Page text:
Categories and gradience in intonation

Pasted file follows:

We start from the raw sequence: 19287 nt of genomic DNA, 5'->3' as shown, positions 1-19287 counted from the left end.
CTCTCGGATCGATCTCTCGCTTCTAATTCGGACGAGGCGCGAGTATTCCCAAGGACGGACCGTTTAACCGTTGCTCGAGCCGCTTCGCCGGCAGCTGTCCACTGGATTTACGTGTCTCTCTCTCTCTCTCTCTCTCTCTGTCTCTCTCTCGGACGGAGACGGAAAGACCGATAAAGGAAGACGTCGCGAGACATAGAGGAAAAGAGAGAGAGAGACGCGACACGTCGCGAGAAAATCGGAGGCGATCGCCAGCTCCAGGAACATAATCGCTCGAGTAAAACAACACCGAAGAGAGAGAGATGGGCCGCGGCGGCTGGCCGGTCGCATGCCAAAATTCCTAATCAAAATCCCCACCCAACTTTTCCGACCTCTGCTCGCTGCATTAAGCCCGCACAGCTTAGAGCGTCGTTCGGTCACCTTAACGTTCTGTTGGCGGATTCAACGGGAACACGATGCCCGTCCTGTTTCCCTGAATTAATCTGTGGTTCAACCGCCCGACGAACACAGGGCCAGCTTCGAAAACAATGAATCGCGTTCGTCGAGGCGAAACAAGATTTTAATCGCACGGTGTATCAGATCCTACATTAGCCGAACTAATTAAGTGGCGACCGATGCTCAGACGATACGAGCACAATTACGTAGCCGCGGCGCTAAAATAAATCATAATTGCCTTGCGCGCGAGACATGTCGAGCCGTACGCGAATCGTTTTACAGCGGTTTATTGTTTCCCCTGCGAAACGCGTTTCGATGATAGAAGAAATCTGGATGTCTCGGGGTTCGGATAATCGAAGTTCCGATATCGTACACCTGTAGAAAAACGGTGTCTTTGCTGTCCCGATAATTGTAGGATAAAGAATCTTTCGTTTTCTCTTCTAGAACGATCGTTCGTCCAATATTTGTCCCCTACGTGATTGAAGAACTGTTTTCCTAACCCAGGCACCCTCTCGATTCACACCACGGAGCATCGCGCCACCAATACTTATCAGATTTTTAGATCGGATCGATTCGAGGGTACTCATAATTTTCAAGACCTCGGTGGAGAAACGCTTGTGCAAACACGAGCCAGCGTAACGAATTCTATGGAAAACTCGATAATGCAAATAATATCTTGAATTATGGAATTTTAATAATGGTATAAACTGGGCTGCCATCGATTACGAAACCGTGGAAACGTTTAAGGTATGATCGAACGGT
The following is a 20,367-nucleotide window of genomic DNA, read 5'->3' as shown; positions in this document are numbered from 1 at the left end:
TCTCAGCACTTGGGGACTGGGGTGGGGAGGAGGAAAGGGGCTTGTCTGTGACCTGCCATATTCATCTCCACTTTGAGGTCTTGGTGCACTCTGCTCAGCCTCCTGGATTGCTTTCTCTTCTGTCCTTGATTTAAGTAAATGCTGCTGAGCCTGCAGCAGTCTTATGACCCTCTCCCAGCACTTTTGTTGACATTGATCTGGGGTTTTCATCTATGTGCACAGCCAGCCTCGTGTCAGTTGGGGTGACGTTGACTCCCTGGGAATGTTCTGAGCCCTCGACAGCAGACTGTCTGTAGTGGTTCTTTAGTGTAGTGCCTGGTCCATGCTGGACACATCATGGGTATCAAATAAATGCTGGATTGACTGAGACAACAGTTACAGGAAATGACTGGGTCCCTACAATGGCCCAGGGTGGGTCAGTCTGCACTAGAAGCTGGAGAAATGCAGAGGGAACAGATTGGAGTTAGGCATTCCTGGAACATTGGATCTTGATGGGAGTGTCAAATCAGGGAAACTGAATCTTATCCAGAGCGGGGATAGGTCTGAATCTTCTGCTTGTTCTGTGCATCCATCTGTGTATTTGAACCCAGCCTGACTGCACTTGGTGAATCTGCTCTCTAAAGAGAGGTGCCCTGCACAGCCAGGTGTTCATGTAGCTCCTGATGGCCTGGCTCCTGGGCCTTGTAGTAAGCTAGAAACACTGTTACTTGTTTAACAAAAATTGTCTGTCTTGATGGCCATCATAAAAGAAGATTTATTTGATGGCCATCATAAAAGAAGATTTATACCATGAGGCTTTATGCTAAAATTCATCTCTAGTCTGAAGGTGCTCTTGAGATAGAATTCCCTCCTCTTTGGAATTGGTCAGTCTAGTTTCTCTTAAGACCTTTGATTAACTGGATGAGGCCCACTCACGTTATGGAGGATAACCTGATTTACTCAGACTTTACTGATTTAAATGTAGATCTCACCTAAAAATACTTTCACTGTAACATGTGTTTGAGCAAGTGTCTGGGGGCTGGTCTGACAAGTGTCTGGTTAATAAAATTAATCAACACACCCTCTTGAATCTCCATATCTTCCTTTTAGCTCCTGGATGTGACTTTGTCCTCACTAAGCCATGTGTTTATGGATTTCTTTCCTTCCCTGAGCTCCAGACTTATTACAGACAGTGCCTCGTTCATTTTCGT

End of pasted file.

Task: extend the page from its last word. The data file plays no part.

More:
The Autosegmental-Metrical framework (AM) assumes that a distinction needs to be made between linguistic phonological information (categorical) and paralinguistic phonetic information (gradient) in intonation. However, empirical evidence supporting this assumption has proved to be elusive so far. In this study we analysed whether the theoretical distinction is reflected in perceptual biases and neural activation in the brain. The results of a combined behavioural and neuroimaging study demonstrate that intonational function indeed activates different but overlapping neural networks with more widespread activation for categorical phonological stimuli, especially in middle temporal gyrus bilaterally and left supramarginal and inferior parietal areas. In contrast, for paralinguistic gradient stimuli activation is restricted to right inferior frontal gyrus. These neural differences mirror differences in response times in a listening experiment testing categorical perception for the same stimuli. These findings support a theoretical model of intonation, such as AM, in which linguistic and paralinguistic information are distinguished.